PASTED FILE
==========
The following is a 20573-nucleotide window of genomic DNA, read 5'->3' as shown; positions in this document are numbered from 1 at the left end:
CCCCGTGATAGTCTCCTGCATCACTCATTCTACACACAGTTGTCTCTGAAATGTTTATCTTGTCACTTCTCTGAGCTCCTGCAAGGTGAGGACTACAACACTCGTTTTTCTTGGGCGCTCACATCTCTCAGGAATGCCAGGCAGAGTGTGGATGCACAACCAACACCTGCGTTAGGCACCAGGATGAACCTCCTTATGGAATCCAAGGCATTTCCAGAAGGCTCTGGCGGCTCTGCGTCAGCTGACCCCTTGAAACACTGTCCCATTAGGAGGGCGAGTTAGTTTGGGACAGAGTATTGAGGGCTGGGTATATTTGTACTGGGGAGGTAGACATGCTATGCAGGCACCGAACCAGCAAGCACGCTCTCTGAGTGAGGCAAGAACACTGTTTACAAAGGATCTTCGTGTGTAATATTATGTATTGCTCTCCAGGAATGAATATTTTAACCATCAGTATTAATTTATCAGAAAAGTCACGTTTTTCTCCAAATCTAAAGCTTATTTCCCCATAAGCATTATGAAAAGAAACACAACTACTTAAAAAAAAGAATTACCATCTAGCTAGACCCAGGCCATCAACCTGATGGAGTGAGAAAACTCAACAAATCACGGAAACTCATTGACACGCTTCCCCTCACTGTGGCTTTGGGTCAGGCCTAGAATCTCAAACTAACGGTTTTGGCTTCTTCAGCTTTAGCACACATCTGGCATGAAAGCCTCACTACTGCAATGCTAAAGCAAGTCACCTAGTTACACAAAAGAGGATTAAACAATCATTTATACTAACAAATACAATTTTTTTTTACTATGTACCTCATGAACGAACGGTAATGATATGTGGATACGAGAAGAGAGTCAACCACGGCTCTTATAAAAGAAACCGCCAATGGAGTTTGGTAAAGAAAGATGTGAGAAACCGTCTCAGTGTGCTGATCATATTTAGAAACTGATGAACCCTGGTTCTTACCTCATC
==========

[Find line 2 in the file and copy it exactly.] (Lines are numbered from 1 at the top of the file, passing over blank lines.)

CCCCGTGATAGTCTCCTGCATCACTCATTCTACACACAGTTGTCTCTGAAATGTTTATCTTGTCACTTCTCTGAGCTCCTGCAAGGTGAGGACTACAACACTCGTTTTTCTTGGGCGCTCACATCTCTCAGGAATGCCAGGCAGAGTGTGGATGCACAACCAACACCTGCGTTAGGCACCAGGATGAACCTCCTTATGGAATCCAAGGCATTTCCAGAAGGCTCTGGCGGCTCTGCGTCAGCTGACCCCTTGAAACACTGTCCCATTAGGAGGGCGAGTTAGTTTGGGACAGAGTATTGAGGGCTGGGTATATTTGTACTGGGGAGGTAGACATGCTATGCAGGCACCGAACCAGCAAGCACGCTCTCTGAGTGAGGCAAGAACACTGTTTACAAAGGATCTTCGTGTGTAATATTATGTATTGCTCTCCAGGAATGAATATTTTAACCATCAGTATTAATTTATCAGAAAAGTCACGTTTTTCTCCAAATCTAAAGCTTATTTCCCCATAAGCATTATGAAAAGAAACACAACTACTTAAAAAAAAGAATTACCATCTAGCTAGACCCAGGCCATCAACCTGATGGAGTGAGAAAACTCAACAAATCACGGAAACTCATTGACACGCTTCCCCTCACTGTGGCTTTGGGTCAGGCCTAGAATCTCAAACTAACGGTTTTGGCTTCTTCAGCTTTAGCACACATCTGGCATGAAAGCCTCACTACTGCAATGCTAAAGCAAGTCACCTAGTTACACAAAAGAGGATTAAACAATCATTTATACTAACAAATACAATTTTTTTTTACTATGTACCTCATGAACGAACGGTAATGATATGTGGATACGAGAAGAGAGTCAACCACGGCTCTTATAAAAGAAACCGCCAATGGAGTTTGGTAAAGAAAGATGTGAGAAACCGTCTCAGTGTGCTGATCATATTTAGAAACTGATGAACCCTGGTTCTTACCTCATC